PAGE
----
Taking aim at violent games
Published: Tuesday, January 29, 2013
Updated: Tuesday, January 29, 2013 23:01
After the horrific events that occurred at Sandy Hook Elementary School on Dec. 14, it was revealed that Adam Lanza, the killer of 27 people and then himself, frequently played violent video games on his home computer, the hard drive of which was violently destroyed. Authorities say they will likely never fully recover the information it held.
Almost immediately, questions began to fly across the political spectrum: did video games contribute to Lanza’s terrible actions by normalizing extreme violence in Lanza’s eyes, and in so doing inspire his bloodshed or have some other unknown effect on him? Wayne LaPierre, the vice president of the National Rifle Association, railed against violent games as a symptom of deeper problems in America’s culture in a speech a week after the events, specifically calling out games like 2011’s “Bulletstorm,” the “Mortal Kombat” franchise and an early-2000s Internet Flash game called “Kindergarten Killers” as catalysts to violence.
It’s hard to deny that video games can affect their players emotionally, especially at young ages. Studies show that children who play violent video games do show some amount of aggressive behavior. A 2006 Indiana University study found that children who played a first-person shooter, “Medal of Honor: Frontline,” experienced stronger senses of emotion with lessened reasoning, while those who played a racing game, “Need for Speed: Underground,” did not. But other studies found stark differences from Indiana University’s conclusions; for instance, a study from the Harvard Medical School Center for Mental Health found no connection between violence and video game usage.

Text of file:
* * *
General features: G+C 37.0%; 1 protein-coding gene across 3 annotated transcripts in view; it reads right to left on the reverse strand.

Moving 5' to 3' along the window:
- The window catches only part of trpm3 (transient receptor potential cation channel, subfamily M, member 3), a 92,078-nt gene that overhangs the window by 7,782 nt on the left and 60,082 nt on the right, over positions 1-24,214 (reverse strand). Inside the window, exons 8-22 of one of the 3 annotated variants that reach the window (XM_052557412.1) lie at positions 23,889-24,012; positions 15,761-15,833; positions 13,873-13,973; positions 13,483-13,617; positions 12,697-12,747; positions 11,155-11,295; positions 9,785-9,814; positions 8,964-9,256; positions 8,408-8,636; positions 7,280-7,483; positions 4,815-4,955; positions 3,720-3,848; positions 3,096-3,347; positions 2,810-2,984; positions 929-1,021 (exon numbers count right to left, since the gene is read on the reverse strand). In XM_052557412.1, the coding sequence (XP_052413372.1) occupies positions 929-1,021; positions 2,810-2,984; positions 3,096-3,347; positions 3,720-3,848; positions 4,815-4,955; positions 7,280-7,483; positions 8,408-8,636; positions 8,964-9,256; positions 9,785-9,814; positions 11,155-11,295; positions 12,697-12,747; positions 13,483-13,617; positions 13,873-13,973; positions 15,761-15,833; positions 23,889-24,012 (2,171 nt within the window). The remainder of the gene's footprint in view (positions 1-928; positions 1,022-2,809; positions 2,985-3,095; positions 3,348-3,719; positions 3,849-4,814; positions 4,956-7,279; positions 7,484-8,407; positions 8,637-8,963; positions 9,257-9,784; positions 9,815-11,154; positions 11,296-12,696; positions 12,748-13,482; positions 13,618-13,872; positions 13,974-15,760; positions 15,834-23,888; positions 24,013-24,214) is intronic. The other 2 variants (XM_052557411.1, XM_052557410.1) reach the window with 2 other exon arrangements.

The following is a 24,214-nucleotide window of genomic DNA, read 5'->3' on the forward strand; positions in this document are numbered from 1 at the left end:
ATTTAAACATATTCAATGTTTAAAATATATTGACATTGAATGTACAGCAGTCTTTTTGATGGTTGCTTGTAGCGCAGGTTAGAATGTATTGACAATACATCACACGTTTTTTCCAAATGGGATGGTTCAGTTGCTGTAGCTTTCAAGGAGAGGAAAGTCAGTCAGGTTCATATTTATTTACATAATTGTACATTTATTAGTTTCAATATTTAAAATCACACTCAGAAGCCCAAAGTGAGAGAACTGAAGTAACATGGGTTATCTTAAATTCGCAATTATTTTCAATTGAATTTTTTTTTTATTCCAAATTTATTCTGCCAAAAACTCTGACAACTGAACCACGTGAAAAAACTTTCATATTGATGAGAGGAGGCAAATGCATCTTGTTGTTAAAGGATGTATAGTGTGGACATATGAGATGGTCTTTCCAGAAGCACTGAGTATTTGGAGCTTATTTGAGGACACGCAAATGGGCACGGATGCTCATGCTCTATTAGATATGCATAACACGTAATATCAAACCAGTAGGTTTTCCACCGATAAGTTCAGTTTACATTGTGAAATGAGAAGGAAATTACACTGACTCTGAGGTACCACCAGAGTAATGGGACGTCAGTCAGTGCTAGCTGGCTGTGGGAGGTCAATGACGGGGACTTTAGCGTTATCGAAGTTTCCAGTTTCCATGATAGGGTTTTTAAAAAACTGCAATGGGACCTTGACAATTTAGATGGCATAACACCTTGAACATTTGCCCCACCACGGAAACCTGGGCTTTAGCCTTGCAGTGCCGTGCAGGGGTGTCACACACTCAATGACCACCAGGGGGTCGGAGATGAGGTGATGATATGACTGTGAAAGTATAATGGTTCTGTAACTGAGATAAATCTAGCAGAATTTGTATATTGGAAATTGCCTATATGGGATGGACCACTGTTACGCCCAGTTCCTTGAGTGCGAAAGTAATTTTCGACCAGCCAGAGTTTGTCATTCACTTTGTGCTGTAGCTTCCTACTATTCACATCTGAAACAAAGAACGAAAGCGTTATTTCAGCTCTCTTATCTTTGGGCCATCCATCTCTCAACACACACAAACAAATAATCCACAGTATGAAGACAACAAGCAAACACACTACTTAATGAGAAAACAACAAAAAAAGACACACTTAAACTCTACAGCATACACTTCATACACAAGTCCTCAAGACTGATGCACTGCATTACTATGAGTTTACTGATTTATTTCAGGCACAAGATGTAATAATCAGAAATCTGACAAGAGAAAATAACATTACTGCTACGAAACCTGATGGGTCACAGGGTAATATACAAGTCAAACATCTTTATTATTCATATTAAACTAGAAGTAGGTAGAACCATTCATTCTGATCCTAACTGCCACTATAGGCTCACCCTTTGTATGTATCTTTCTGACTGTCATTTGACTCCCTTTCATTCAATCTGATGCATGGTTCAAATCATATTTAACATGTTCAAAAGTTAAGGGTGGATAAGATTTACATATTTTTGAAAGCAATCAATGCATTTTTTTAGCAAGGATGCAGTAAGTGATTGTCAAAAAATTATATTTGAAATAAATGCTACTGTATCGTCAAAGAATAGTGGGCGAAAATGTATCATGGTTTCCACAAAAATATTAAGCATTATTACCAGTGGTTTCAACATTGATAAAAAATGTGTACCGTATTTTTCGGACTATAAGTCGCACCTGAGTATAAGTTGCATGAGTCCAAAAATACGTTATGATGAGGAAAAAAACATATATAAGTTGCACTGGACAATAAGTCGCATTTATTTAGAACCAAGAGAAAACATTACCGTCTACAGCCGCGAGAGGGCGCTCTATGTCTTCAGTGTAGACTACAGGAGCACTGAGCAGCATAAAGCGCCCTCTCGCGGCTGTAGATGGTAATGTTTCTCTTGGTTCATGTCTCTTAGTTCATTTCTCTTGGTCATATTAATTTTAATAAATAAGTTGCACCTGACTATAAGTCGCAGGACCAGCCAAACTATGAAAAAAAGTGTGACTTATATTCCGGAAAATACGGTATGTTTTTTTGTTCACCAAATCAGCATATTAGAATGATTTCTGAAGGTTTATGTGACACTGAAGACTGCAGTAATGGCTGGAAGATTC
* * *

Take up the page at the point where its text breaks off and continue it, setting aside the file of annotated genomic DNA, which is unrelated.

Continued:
From a legal sense, the law has been much more cut-and-dry about the controversy. There has never been a successful lawsuit tying video games and physical violence, despite more than a decade of controversy. In 1997, a mother’s lawsuit against former “Mortal Kombat” owner Midway Games, filed after her son was killed by a friend supposedly copying a character’s “finishing move,” was dismissed after the court saw no valid claim to damages; the supposed move did not exist. While many serious crimes have been caused involving video games, none of them were found to have been directly caused by them.
This isn’t to say violent video games don’t need to be examined in modern society. As graphics continue to improve and games become more realistic, death and violence in video games will too become more vivid and are sometimes used as a selling point. In 2009, major controversy was raised when “No Russian,” a mission in “Call of Duty: Modern Warfare 2,” was revealed to be an interactive terrorism minigame, taking place in a Russian airport where players are asked to slaughter citizens with real-life brands of machine guns. Recent advertisements for other shooting games, including “Medal of Honor: Warfighter” and “Call of Duty: Black Ops 2” advertised warfare as a game, desensitizing their violence by making it look “cool.”
While a growing number of games express the disturbing nature of bloodshed, for instance the twists of “Spec Ops: The Line,” the others' lack of awareness shows their flippant view toward the true nature of shootouts and fistfights in our culture are the real problem. Then again, when films like “Bullet to the Head,” television like the serial-killer drama “The Following” and even books about teenage slaughter like “The Hunger Games” are a dime-a-dozen, it’s clear violent video games are a small part of a bigger problem.